Rating Capped at State GO Rating
We consider the security for the state personal income tax revenue bonds to be very strong. However, the lack of an explicit pledge of revenues, the appropriation requirement and the potential, however remote, that the RBTF could be drawn upon to satisfy GO obligations prevent the security from meeting the criteria to "pierce" the state's Aa1 GO rating. As such, we view this rating as capped at the state GO rating.
Use of Proceeds
The proceeds of the bond sale will be used to refund certain outstanding state personal income tax revenue bonds and other state-supported debt.
New York State is the third largest US state by population. Located in the Northeastern US, New York has a large and diverse economy with high per capita income at 121.9% of the US average and gross state product of $1.227 trillion.
The New York State Urban Development Corporation is New York's primary vehicle for implementing the state's economic development goals through issuance of tax-exempt and taxable bonds and the exercise of other powers related to granting real estate tax exemptions, condemning property and excepting development from local codes. The UDC does business as Empire State Development, an umbrella organization created in 1995 to house the state's economic development efforts.
The principal methodology used in this rating was The Fundamentals of Credit Analysis for Lease-Backed Municipal Obligations published in December 2011. The additional methodology used in this rating was US Public Finance Special Tax Methodology published in January 2014. Please see the Ratings Methodologies page on www.moodys.com for a copy of these methodologies
For ratings issued on a program, series or category/class of debt, this announcement provides certain regulatory disclosures in relation to each rating of a subsequently issued bond or note of the same series or category/class of debt or pursuant to a program for which the ratings are derived exclusively from existing ratings in accordance with Moody's rating practices. For ratings issued on a support provider, this announcement provides certain regulatory disclosures in relation to the credit rating action on the support provider and in relation to each particular credit rating action for securities that derive their credit ratings from the support provider's credit rating. For provisional ratings, this announcement provides certain regulatory disclosures in relation to the provisional rating assigned, and in relation to a definitive rating that may be assigned subsequent to the final issuance of the debt, in each case where the transaction structure and terms have not changed prior to the assignment of the definitive rating in a manner that would have affected the rating. For further information please see the ratings tab on the issuer/entity page for the respective issuer on www.moodys.com.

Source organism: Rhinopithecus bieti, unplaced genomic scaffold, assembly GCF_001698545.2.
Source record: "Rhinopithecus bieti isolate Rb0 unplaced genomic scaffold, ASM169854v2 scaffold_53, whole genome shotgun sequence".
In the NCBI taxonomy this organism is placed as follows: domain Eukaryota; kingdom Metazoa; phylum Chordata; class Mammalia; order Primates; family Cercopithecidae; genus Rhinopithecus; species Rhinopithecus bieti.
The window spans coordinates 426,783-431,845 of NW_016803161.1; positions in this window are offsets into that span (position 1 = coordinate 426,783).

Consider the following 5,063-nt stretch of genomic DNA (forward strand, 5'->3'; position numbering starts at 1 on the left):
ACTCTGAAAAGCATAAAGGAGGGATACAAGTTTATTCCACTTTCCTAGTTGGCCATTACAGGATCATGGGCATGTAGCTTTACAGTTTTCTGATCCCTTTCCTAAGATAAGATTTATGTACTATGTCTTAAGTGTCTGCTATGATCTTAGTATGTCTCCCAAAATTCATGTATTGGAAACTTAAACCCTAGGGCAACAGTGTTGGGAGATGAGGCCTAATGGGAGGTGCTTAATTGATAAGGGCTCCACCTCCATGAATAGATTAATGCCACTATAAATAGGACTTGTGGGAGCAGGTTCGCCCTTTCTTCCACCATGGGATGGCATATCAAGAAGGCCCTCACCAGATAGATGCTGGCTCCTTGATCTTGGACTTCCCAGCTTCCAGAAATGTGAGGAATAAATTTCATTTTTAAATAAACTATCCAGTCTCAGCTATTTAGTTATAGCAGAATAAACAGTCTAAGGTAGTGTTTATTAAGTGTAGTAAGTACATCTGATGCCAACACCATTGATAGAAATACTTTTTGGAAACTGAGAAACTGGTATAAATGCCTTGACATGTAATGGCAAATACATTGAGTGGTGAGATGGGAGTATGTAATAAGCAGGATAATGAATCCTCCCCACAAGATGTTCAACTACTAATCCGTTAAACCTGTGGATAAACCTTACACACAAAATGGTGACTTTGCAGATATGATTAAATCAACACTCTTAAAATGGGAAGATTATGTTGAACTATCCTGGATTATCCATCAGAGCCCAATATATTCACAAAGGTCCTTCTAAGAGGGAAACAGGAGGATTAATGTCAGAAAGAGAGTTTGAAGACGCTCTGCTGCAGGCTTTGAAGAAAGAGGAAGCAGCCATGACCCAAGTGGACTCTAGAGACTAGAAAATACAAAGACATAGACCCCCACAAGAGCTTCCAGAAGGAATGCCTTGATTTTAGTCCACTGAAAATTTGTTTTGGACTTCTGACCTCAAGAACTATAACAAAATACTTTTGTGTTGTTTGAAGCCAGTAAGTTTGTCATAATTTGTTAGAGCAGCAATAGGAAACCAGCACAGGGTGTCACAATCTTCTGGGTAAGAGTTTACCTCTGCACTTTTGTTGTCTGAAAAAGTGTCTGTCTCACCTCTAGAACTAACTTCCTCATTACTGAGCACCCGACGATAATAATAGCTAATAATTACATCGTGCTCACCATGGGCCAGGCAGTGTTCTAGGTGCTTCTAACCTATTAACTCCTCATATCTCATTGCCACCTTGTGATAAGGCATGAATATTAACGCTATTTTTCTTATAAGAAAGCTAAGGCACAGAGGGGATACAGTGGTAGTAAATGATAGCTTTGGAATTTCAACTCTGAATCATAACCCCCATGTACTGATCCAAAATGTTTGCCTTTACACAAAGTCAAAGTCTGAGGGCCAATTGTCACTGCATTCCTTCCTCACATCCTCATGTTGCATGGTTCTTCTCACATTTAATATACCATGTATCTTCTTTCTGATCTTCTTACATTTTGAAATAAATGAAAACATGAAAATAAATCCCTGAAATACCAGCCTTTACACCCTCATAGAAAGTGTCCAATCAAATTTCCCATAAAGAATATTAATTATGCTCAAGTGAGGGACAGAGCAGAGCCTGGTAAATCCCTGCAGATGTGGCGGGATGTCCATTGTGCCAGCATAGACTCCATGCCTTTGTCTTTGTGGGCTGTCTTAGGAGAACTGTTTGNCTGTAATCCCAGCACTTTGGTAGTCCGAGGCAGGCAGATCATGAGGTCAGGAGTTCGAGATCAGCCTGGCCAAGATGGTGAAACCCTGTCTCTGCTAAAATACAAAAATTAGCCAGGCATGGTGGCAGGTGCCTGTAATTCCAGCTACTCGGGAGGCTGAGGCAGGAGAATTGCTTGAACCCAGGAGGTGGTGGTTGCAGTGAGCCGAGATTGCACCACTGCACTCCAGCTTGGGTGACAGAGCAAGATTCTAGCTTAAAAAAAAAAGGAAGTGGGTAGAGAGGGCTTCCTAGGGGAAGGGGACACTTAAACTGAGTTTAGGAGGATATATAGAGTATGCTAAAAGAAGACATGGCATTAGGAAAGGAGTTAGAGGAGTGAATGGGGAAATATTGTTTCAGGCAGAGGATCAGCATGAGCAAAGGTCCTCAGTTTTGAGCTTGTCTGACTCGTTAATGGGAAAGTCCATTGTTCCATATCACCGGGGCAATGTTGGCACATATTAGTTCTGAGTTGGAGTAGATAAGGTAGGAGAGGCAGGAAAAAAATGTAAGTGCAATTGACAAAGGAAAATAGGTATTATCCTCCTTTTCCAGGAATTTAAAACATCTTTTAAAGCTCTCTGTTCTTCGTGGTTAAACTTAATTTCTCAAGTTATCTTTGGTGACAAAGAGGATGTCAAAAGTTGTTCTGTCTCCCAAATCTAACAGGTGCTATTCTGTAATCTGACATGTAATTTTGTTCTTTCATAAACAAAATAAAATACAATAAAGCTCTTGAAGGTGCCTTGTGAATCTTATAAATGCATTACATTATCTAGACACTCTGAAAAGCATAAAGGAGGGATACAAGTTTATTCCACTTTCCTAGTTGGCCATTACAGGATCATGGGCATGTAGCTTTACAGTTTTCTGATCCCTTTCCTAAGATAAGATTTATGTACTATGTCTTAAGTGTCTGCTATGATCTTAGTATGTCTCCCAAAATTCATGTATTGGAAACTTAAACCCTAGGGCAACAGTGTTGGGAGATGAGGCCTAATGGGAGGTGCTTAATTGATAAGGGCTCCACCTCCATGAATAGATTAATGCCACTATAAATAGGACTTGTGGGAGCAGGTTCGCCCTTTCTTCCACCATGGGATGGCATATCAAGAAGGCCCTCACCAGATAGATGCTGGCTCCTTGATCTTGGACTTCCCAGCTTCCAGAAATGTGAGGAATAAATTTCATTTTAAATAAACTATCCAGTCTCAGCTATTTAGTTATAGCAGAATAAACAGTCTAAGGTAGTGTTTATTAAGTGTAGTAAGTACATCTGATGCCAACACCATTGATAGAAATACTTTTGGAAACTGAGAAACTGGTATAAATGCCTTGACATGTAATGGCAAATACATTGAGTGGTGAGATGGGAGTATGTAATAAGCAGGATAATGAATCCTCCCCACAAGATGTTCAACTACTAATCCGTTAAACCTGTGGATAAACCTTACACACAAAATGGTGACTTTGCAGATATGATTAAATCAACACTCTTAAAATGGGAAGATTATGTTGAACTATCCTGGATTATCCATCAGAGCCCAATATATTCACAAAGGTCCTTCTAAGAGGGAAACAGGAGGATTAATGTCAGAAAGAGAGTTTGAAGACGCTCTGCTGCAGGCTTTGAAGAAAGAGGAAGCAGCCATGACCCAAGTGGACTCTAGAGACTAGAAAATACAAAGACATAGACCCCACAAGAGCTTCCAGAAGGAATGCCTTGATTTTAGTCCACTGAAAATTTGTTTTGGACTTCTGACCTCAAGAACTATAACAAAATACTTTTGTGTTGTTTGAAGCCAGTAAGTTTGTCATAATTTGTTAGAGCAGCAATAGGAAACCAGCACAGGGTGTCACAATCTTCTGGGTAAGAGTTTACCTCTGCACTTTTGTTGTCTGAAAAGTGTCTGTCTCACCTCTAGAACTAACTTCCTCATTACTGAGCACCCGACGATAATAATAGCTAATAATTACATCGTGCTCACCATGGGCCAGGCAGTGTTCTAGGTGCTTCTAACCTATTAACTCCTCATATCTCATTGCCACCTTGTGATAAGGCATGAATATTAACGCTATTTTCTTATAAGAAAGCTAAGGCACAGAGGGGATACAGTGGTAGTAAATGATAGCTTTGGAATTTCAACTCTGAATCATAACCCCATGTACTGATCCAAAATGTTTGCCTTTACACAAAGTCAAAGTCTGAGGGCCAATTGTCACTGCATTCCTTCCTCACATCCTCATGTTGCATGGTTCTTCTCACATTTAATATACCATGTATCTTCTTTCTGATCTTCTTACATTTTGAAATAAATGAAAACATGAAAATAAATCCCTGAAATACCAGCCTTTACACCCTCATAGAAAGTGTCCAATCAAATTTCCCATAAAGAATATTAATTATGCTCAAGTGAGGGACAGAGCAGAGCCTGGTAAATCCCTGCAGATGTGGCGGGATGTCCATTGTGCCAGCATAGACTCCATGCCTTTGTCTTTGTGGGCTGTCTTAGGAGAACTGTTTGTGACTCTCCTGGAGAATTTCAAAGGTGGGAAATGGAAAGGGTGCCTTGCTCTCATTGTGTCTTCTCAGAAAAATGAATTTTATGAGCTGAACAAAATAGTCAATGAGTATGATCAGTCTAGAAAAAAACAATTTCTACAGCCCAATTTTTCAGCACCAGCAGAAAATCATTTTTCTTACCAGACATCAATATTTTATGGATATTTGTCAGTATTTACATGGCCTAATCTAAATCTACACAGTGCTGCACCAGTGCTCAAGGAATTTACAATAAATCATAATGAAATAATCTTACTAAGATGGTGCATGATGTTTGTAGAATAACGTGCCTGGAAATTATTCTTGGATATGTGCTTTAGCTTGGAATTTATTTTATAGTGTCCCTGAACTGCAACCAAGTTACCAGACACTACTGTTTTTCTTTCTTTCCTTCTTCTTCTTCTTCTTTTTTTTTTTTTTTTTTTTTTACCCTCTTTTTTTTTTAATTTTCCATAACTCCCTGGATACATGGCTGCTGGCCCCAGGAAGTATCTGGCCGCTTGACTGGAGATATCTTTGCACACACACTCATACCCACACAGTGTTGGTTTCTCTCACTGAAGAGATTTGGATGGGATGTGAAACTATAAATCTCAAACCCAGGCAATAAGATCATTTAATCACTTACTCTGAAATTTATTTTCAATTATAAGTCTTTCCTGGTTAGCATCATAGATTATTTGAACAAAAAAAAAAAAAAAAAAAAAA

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Marcia Van Wagner
Moody's Investors Service, Inc.
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Moody's assigns Aa1 to New York's $1.2B Personal Income Tax Revenue Bonds issued by UDC; outlook stable
Moody's Investors Service, Inc.
250 Greenwich Street
New York, NY 10007